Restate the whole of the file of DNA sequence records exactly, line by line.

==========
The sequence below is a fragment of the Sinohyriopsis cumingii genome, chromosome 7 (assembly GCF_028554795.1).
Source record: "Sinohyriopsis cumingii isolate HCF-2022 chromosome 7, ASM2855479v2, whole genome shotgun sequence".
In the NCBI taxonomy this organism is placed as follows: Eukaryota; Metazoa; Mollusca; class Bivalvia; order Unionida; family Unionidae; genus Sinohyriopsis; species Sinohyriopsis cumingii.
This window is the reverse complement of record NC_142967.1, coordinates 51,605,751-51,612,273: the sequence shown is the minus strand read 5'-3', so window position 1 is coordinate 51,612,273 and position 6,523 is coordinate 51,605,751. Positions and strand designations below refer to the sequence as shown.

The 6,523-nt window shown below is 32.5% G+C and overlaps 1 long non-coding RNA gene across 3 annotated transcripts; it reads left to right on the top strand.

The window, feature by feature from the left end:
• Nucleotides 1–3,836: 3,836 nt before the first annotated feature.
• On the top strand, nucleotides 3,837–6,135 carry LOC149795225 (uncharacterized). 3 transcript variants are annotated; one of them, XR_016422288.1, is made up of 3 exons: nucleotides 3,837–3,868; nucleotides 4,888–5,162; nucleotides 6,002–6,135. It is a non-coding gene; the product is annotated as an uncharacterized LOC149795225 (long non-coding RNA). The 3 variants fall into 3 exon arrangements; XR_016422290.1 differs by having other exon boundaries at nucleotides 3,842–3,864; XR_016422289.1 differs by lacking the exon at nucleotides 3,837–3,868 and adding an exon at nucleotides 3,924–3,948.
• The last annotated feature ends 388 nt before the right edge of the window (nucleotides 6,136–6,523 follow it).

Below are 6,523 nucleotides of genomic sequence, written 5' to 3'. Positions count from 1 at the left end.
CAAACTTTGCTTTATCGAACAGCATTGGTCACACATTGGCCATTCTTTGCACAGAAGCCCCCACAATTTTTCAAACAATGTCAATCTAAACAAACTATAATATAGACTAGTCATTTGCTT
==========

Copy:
The sequence below is a fragment of the Sinohyriopsis cumingii genome, chromosome 7 (assembly GCF_028554795.1).
Source record: "Sinohyriopsis cumingii isolate HCF-2022 chromosome 7, ASM2855479v2, whole genome shotgun sequence".
In the NCBI taxonomy this organism is placed as follows: Eukaryota; Metazoa; Mollusca; class Bivalvia; order Unionida; family Unionidae; genus Sinohyriopsis; species Sinohyriopsis cumingii.
This window is the reverse complement of record NC_142967.1, coordinates 51,605,751-51,612,273: the sequence shown is the minus strand read 5'-3', so window position 1 is coordinate 51,612,273 and position 6,523 is coordinate 51,605,751. Positions and strand designations below refer to the sequence as shown.

The 6,523-nt window shown below is 32.5% G+C and overlaps 1 long non-coding RNA gene across 3 annotated transcripts; it reads left to right on the top strand.

The window, feature by feature from the left end:
• Nucleotides 1–3,836: 3,836 nt before the first annotated feature.
• On the top strand, nucleotides 3,837–6,135 carry LOC149795225 (uncharacterized). 3 transcript variants are annotated; one of them, XR_016422288.1, is made up of 3 exons: nucleotides 3,837–3,868; nucleotides 4,888–5,162; nucleotides 6,002–6,135. It is a non-coding gene; the product is annotated as an uncharacterized LOC149795225 (long non-coding RNA). The 3 variants fall into 3 exon arrangements; XR_016422290.1 differs by having other exon boundaries at nucleotides 3,842–3,864; XR_016422289.1 differs by lacking the exon at nucleotides 3,837–3,868 and adding an exon at nucleotides 3,924–3,948.
• The last annotated feature ends 388 nt before the right edge of the window (nucleotides 6,136–6,523 follow it).

Below are 6,523 nucleotides of genomic sequence, written 5' to 3'. Positions count from 1 at the left end.
CAAACTTTGCTTTATCGAACAGCATTGGTCACACATTGGCCATTCTTTGCACAGAAGCCCCCACAATTTTTCAAACAATGTCAATCTAAACAAACTATAATATAGACTAGTCATTTGCTT